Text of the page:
Re: Thomas' Fuzziness and Probability

From: Robert Dodier (robertd@athenesoft.com)
Date: Sun Aug 19 2001 - 13:02:09 MET DST

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    Stephan.Lehmke@cs.uni-dortmund.de (Stephan Lehmke) wrote:

    > Robert Dodier writes:
    > >
    > > Any such definition must ignore the relation between elements in a
    > > compound: if truth(B')=truth(B), then in any proposition containing
    > > A and B, I can swap in B' in place of B, and get exactly the same
    > > truth value for the compound; whether the elements are redundant,
    > > contradictory, or completely unrelated doesn't enter the calculation.
    >
    > It's exactly the same in two-valued logic. As fuzzy logic agrees with
    > classical logic on the extremal truth values, there is no way the
    > behaviour you observe can be avoided.

    Consider a less-extreme example, then: let A = "the mayor is tall",
    B = "the mayor is heavy", and B' = "the mayor is well-dressed". For the
    sake of argument suppose that truth(B)=truth(B'). Despite the fact that
    we know that there is some relation between height and weight, the
    truth value assigned to a compound containing A and B is just the same
    as what we get by putting B' in the place of B.

    > If _you_ have some additional knowledge about how eye colors usually
    > behave, you have to introduce this knowledge as an additional axiom,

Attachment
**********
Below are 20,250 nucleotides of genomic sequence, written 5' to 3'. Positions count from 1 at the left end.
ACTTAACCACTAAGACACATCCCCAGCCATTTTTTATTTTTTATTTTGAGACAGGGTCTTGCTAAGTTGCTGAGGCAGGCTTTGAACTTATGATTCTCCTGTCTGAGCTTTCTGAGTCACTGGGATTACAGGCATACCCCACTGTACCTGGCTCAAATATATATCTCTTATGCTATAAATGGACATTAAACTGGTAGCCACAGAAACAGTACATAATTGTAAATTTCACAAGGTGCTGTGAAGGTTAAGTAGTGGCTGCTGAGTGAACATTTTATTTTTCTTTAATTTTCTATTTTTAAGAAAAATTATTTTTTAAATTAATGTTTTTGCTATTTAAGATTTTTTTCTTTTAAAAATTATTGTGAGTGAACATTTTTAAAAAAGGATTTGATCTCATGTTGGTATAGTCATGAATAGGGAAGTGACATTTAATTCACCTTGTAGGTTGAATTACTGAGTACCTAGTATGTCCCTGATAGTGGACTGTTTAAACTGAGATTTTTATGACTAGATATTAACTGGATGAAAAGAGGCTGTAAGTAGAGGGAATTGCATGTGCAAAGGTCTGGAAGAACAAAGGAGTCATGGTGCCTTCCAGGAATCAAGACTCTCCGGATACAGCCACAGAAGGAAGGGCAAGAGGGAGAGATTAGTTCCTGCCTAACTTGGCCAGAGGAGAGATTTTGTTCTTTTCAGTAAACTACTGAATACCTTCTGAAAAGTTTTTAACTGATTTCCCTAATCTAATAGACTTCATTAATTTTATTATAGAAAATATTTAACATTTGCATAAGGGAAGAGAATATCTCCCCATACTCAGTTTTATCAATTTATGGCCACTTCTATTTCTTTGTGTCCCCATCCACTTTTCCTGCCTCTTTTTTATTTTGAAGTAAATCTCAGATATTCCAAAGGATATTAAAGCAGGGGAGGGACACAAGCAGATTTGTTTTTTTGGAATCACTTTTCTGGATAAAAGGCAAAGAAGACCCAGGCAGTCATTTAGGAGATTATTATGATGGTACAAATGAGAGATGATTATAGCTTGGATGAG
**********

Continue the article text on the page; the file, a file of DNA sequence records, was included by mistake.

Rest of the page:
> exactly as you would do in two-valued logic.

    There is a two-fold drawback of defining truth value of a compound
    strictly as a function of truth values of its parts. (i) You cannot
    exploit information about the relation between A and B; even if you
    know what it is, there is simply no place to put it in the computation
    of the truth value of a compound proposition. (ii) The rules for computing
    truth value of the compound don't tell you when you need to supply
    some information about the relation between the parts. To draw a
    conclusion about a compound proposition, maybe you need to know something
    about the relation between the parts and maybe you don't, but there's
    no way to tell from the rules which is the case.

    Regards,
    Robert Dodier

    --
    ``Socrates used to meditate all day in the snow, but Descartes'
    mind worked only when he was warm.'' -- Bertrand Russell
    

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